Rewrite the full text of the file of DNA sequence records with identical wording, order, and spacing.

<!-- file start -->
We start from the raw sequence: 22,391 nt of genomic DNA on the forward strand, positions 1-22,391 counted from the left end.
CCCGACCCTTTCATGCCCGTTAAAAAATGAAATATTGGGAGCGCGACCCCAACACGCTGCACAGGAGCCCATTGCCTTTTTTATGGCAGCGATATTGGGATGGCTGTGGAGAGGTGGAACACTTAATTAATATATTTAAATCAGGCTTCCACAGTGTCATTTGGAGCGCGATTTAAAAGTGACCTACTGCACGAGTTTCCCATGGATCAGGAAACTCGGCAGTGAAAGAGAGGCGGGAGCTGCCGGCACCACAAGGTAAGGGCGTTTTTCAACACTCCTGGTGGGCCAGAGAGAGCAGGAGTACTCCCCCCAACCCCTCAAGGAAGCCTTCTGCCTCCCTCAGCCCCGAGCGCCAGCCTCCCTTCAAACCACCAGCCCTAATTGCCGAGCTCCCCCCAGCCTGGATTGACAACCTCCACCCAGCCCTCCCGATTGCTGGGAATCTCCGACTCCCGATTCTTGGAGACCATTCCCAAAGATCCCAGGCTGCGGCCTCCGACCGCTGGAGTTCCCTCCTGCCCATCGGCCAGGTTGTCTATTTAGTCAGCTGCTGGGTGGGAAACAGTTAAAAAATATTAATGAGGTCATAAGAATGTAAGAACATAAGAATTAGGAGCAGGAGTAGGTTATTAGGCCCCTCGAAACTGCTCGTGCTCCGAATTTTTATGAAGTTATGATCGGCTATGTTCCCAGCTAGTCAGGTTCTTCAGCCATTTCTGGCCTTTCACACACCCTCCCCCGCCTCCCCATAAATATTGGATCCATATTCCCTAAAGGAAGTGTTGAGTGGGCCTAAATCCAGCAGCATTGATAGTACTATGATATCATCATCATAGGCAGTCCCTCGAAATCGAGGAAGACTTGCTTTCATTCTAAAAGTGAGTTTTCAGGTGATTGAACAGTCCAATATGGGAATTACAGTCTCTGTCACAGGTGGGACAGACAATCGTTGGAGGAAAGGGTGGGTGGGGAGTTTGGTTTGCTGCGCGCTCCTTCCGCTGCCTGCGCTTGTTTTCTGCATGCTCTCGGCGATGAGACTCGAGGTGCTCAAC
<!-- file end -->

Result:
We start from the raw sequence: 22,391 nt of genomic DNA on the forward strand, positions 1-22,391 counted from the left end.
CCCGACCCTTTCATGCCCGTTAAAAAATGAAATATTGGGAGCGCGACCCCAACACGCTGCACAGGAGCCCATTGCCTTTTTTATGGCAGCGATATTGGGATGGCTGTGGAGAGGTGGAACACTTAATTAATATATTTAAATCAGGCTTCCACAGTGTCATTTGGAGCGCGATTTAAAAGTGACCTACTGCACGAGTTTCCCATGGATCAGGAAACTCGGCAGTGAAAGAGAGGCGGGAGCTGCCGGCACCACAAGGTAAGGGCGTTTTTCAACACTCCTGGTGGGCCAGAGAGAGCAGGAGTACTCCCCCCAACCCCTCAAGGAAGCCTTCTGCCTCCCTCAGCCCCGAGCGCCAGCCTCCCTTCAAACCACCAGCCCTAATTGCCGAGCTCCCCCCAGCCTGGATTGACAACCTCCACCCAGCCCTCCCGATTGCTGGGAATCTCCGACTCCCGATTCTTGGAGACCATTCCCAAAGATCCCAGGCTGCGGCCTCCGACCGCTGGAGTTCCCTCCTGCCCATCGGCCAGGTTGTCTATTTAGTCAGCTGCTGGGTGGGAAACAGTTAAAAAATATTAATGAGGTCATAAGAATGTAAGAACATAAGAATTAGGAGCAGGAGTAGGTTATTAGGCCCCTCGAAACTGCTCGTGCTCCGAATTTTTATGAAGTTATGATCGGCTATGTTCCCAGCTAGTCAGGTTCTTCAGCCATTTCTGGCCTTTCACACACCCTCCCCCGCCTCCCCATAAATATTGGATCCATATTCCCTAAAGGAAGTGTTGAGTGGGCCTAAATCCAGCAGCATTGATAGTACTATGATATCATCATCATAGGCAGTCCCTCGAAATCGAGGAAGACTTGCTTTCATTCTAAAAGTGAGTTTTCAGGTGATTGAACAGTCCAATATGGGAATTACAGTCTCTGTCACAGGTGGGACAGACAATCGTTGGAGGAAAGGGTGGGTGGGGAGTTTGGTTTGCTGCGCGCTCCTTCCGCTGCCTGCGCTTGTTTTCTGCATGCTCTCGGCGATGAGACTCGAGGTGCTCAAC